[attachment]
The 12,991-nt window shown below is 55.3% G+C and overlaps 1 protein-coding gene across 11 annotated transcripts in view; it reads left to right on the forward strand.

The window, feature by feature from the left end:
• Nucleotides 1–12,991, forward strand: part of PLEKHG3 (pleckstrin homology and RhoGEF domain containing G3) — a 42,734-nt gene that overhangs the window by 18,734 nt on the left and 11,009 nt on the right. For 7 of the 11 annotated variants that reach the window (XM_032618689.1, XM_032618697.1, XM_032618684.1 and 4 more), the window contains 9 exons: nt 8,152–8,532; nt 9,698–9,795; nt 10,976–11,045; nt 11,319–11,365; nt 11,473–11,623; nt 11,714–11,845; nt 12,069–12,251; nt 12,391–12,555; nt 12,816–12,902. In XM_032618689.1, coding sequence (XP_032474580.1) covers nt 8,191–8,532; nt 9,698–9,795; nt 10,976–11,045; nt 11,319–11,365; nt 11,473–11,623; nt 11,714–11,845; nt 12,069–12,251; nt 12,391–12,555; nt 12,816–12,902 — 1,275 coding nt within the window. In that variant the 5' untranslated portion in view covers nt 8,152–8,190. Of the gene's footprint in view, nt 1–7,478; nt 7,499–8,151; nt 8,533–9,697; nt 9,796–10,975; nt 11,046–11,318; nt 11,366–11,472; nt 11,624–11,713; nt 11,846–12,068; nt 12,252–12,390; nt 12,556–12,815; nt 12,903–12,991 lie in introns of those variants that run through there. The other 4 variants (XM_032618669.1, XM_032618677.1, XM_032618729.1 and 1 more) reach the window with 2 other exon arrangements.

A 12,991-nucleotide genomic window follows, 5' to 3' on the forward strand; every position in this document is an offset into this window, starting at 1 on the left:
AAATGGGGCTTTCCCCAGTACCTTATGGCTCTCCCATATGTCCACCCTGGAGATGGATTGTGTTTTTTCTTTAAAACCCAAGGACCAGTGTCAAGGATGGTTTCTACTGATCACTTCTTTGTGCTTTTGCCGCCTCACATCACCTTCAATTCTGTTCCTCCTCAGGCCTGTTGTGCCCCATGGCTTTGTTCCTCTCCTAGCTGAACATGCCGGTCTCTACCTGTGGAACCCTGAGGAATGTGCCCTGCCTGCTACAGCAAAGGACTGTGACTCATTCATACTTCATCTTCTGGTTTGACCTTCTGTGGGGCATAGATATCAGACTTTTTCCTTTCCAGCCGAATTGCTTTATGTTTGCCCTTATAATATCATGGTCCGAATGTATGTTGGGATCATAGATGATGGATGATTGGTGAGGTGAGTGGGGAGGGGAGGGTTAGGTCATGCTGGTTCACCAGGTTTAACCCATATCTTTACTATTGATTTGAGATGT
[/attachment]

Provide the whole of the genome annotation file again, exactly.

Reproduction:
The 12,991-nt window shown below is 55.3% G+C and overlaps 1 protein-coding gene across 11 annotated transcripts in view; it reads left to right on the forward strand.

The window, feature by feature from the left end:
• Nucleotides 1–12,991, forward strand: part of PLEKHG3 (pleckstrin homology and RhoGEF domain containing G3) — a 42,734-nt gene that overhangs the window by 18,734 nt on the left and 11,009 nt on the right. For 7 of the 11 annotated variants that reach the window (XM_032618689.1, XM_032618697.1, XM_032618684.1 and 4 more), the window contains 9 exons: nt 8,152–8,532; nt 9,698–9,795; nt 10,976–11,045; nt 11,319–11,365; nt 11,473–11,623; nt 11,714–11,845; nt 12,069–12,251; nt 12,391–12,555; nt 12,816–12,902. In XM_032618689.1, coding sequence (XP_032474580.1) covers nt 8,191–8,532; nt 9,698–9,795; nt 10,976–11,045; nt 11,319–11,365; nt 11,473–11,623; nt 11,714–11,845; nt 12,069–12,251; nt 12,391–12,555; nt 12,816–12,902 — 1,275 coding nt within the window. In that variant the 5' untranslated portion in view covers nt 8,152–8,190. Of the gene's footprint in view, nt 1–7,478; nt 7,499–8,151; nt 8,533–9,697; nt 9,796–10,975; nt 11,046–11,318; nt 11,366–11,472; nt 11,624–11,713; nt 11,846–12,068; nt 12,252–12,390; nt 12,556–12,815; nt 12,903–12,991 lie in introns of those variants that run through there. The other 4 variants (XM_032618669.1, XM_032618677.1, XM_032618729.1 and 1 more) reach the window with 2 other exon arrangements.

A 12,991-nucleotide genomic window follows, 5' to 3' on the forward strand; every position in this document is an offset into this window, starting at 1 on the left:
AAATGGGGCTTTCCCCAGTACCTTATGGCTCTCCCATATGTCCACCCTGGAGATGGATTGTGTTTTTTCTTTAAAACCCAAGGACCAGTGTCAAGGATGGTTTCTACTGATCACTTCTTTGTGCTTTTGCCGCCTCACATCACCTTCAATTCTGTTCCTCCTCAGGCCTGTTGTGCCCCATGGCTTTGTTCCTCTCCTAGCTGAACATGCCGGTCTCTACCTGTGGAACCCTGAGGAATGTGCCCTGCCTGCTACAGCAAAGGACTGTGACTCATTCATACTTCATCTTCTGGTTTGACCTTCTGTGGGGCATAGATATCAGACTTTTTCCTTTCCAGCCGAATTGCTTTATGTTTGCCCTTATAATATCATGGTCCGAATGTATGTTGGGATCATAGATGATGGATGATTGGTGAGGTGAGTGGGGAGGGGAGGGTTAGGTCATGCTGGTTCACCAGGTTTAACCCATATCTTTACTATTGATTTGAGATGT